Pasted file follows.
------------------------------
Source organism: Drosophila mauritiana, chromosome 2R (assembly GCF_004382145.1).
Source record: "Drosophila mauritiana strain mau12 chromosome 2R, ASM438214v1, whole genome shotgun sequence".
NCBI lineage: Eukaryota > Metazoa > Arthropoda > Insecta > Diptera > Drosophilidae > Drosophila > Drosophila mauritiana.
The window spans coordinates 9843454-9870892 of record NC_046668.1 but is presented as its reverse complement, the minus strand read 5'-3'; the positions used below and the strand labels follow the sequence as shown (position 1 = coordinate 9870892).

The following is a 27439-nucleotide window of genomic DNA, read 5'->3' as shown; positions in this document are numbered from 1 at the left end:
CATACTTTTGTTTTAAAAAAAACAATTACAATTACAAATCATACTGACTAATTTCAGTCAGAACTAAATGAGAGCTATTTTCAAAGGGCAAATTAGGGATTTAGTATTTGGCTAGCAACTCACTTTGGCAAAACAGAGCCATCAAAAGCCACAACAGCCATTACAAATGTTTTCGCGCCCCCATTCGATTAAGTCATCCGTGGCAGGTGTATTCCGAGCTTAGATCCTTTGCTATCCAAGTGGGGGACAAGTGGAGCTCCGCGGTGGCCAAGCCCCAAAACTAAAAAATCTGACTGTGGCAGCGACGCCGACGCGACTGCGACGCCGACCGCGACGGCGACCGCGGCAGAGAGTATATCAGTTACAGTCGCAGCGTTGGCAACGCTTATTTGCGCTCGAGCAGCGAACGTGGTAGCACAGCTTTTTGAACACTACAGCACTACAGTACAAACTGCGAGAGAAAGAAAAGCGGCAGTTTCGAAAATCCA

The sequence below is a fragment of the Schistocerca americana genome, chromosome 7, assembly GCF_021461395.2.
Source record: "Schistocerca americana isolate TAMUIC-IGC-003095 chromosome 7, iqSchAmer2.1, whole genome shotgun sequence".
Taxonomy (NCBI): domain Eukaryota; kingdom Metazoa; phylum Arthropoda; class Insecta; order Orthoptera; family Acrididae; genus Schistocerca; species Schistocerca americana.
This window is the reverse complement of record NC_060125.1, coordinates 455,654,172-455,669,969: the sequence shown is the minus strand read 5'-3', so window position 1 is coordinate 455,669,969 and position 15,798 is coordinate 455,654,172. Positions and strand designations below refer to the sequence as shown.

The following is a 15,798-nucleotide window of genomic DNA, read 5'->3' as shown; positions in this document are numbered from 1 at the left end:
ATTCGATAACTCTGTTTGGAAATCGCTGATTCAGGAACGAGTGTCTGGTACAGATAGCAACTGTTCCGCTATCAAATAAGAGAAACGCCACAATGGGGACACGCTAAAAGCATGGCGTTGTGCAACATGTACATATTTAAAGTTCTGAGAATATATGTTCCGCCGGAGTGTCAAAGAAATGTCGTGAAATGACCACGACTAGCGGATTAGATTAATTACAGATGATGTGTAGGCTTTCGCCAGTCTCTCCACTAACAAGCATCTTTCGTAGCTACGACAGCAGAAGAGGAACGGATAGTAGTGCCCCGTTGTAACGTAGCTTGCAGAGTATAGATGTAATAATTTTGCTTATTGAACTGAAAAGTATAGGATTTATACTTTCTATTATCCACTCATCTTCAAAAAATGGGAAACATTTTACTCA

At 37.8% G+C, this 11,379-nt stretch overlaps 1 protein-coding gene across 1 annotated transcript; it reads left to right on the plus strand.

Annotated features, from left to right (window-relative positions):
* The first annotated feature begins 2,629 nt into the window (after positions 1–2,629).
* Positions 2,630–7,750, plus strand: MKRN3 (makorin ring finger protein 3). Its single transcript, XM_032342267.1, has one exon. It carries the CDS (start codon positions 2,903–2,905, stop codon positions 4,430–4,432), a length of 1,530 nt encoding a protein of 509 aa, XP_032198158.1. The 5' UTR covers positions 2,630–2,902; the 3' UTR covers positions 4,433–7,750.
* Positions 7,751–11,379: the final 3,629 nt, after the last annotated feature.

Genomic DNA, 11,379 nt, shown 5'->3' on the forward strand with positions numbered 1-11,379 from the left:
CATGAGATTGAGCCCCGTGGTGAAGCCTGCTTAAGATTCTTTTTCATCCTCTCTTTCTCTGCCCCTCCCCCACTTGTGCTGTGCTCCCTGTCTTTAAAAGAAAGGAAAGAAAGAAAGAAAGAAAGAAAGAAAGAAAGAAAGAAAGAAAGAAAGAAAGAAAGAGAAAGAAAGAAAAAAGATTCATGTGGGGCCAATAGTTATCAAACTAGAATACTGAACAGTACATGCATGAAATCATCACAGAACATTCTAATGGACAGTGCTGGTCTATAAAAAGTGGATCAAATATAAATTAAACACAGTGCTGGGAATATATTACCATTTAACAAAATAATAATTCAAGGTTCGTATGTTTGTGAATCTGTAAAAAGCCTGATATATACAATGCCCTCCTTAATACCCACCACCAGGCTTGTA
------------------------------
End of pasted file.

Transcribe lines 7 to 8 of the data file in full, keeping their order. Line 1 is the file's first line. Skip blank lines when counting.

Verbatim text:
The sequence below is a fragment of the Schistocerca americana genome, chromosome 7, assembly GCF_021461395.2.
Source record: "Schistocerca americana isolate TAMUIC-IGC-003095 chromosome 7, iqSchAmer2.1, whole genome shotgun sequence".